The other day in school, we had to combine all parts of the patient exam that we learned throughout the year, minus the musculoskeletal portion, into a complete patient physical examination. This included examining the head and neck, cranial nerve function, chest/back (heart, lungs, kidneys, etc), and abdomen (liver, spleen, etc).
I was asked to stay by the physician after everyone had left.
"Your style of interviewing patients is very good. And I know you know your stuff. But the way you examine the patient seems awkward and you can't do certain things. It's not your fault, of course. But you will fail if you can't do things different."
My heart sunk. I swallowed hard and forced a smile. “I understand,” I responded. This was not what I wanted to hear. I started crossing off more specialties that I would not be able to do.
“Not all patients will be as compliant and will be able to move to make things easier for you. And this will not cut it during the graded exam, and they will fail you.”
I was then extended an offer to come in for additional practice. I told her I was busy during the week with studying but that I could come in on Saturdays. She agreed to come on the Saturdays she is free to help me. I am very grateful for her kind offer. Also, if any of my classmates are reading this and are able to study at the building on Saturdays or Sundays, I would greatly appreciate it you could let me know and then spare 15-20 minutes letting me practice on you so I can get used to people of varying heights. Well, that goes for any of my friends in Athens, not just my classmates.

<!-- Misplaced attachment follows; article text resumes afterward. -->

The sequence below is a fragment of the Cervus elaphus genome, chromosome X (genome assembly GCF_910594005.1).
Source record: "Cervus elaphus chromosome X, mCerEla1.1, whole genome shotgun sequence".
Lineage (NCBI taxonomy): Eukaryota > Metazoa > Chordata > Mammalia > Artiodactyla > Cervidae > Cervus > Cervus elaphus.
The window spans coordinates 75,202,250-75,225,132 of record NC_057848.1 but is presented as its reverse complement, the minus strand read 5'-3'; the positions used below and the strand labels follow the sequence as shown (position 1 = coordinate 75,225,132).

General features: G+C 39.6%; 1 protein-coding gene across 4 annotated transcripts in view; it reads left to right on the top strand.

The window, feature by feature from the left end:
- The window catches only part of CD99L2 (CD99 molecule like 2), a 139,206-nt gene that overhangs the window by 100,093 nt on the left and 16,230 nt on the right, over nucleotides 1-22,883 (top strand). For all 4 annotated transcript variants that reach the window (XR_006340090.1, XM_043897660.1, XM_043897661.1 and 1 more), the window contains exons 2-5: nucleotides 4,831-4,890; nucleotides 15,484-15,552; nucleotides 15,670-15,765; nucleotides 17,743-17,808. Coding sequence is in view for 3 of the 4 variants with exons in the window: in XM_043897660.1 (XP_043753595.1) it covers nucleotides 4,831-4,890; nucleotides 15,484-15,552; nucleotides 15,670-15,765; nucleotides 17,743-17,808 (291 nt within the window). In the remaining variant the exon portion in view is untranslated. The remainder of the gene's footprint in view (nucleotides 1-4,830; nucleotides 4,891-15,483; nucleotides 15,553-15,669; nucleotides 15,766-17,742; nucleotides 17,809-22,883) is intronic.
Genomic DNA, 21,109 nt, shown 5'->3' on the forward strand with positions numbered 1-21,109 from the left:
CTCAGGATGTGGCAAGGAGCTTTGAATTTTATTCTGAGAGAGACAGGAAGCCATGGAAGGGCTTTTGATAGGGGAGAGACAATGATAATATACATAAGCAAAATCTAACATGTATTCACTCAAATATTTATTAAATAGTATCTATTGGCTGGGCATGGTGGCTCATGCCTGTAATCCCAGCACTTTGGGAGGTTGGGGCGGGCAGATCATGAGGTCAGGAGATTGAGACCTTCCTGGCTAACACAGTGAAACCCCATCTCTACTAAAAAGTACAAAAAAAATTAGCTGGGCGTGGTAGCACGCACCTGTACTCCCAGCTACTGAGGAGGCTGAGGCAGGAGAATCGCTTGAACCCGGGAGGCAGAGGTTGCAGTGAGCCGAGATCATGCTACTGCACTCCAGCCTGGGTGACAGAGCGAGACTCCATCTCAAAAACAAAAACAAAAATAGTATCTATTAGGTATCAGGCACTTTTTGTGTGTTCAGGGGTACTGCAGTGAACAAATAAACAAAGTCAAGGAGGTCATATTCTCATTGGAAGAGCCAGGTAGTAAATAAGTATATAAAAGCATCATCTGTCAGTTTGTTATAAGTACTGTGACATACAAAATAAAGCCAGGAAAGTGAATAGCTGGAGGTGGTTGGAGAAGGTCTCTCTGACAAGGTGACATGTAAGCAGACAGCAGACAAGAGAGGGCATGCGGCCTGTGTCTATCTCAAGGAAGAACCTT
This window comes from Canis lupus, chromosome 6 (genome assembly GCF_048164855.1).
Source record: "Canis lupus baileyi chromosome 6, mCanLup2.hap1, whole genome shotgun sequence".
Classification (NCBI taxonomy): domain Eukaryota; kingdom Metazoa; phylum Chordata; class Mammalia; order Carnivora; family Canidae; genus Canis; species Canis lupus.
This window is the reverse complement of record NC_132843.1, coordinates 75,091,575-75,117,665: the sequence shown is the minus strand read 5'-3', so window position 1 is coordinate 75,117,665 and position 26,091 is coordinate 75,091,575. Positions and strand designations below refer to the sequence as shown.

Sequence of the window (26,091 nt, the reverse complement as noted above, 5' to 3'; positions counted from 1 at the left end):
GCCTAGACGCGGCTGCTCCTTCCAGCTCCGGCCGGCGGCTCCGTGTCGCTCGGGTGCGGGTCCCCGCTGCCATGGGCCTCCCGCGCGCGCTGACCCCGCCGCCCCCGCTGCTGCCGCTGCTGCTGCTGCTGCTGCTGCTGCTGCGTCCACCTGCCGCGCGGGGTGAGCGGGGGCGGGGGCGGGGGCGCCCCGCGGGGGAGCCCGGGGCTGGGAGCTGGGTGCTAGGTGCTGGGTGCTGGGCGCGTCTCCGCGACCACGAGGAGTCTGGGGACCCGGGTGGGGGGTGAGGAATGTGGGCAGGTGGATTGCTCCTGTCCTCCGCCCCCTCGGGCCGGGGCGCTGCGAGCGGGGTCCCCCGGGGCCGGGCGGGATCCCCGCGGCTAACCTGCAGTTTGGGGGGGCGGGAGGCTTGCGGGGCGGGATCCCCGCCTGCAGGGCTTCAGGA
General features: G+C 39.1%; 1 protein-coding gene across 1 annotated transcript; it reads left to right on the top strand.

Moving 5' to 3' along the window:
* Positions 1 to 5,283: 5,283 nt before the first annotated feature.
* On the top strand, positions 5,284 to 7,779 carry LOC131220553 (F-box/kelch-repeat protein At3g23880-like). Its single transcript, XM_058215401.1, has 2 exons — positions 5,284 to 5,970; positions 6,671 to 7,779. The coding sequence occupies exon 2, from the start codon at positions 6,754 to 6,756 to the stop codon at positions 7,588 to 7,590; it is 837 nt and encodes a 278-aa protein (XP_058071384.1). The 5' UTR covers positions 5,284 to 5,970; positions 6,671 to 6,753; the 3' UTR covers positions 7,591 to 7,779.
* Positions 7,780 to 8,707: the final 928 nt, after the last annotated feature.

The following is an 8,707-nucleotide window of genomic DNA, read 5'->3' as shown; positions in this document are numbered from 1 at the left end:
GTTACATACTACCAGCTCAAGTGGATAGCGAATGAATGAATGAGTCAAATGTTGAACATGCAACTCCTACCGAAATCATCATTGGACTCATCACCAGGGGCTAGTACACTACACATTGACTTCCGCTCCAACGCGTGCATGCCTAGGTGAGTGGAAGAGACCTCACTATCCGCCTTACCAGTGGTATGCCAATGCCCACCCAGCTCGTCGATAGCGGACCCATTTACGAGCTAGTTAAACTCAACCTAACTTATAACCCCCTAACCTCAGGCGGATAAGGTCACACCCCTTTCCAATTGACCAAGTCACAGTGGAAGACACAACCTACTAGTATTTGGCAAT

I’ve thought about this many times before but have only mentioned it to a few people (because I think people will think I'm weak): I envy those who are able to perform the actions they want with ease. I envy those who are able to reach over or forward with both hands without fear of falling forward. You see, my injury level is such that I also lack any trunk stability. My best friends remember how initially I was so incredibly scared to move even slightly while in therapy. With every movement on the mat, I thought I would fall off and crack my head open on the tiles. Can’t tell, can you? Like riding a bicycle, I forced my mind and body to retrain and learn how to balance myself without falling over. I was initially told that I needed to wear a chest strap at all times, but I disregarded that advice from therapists, like lots of other cautions they gave me. I’d still be at home with my parents if I listened to everything everyone ever told me.
When I see people being able to examine someone using both hands without stabilizing themselves with one hand and not worrying about falling over, I secretly wish they knew how lucky they were.
If you can reach both hands forward, perhaps to hug your mother or your best friend, consider yourself truly blessed.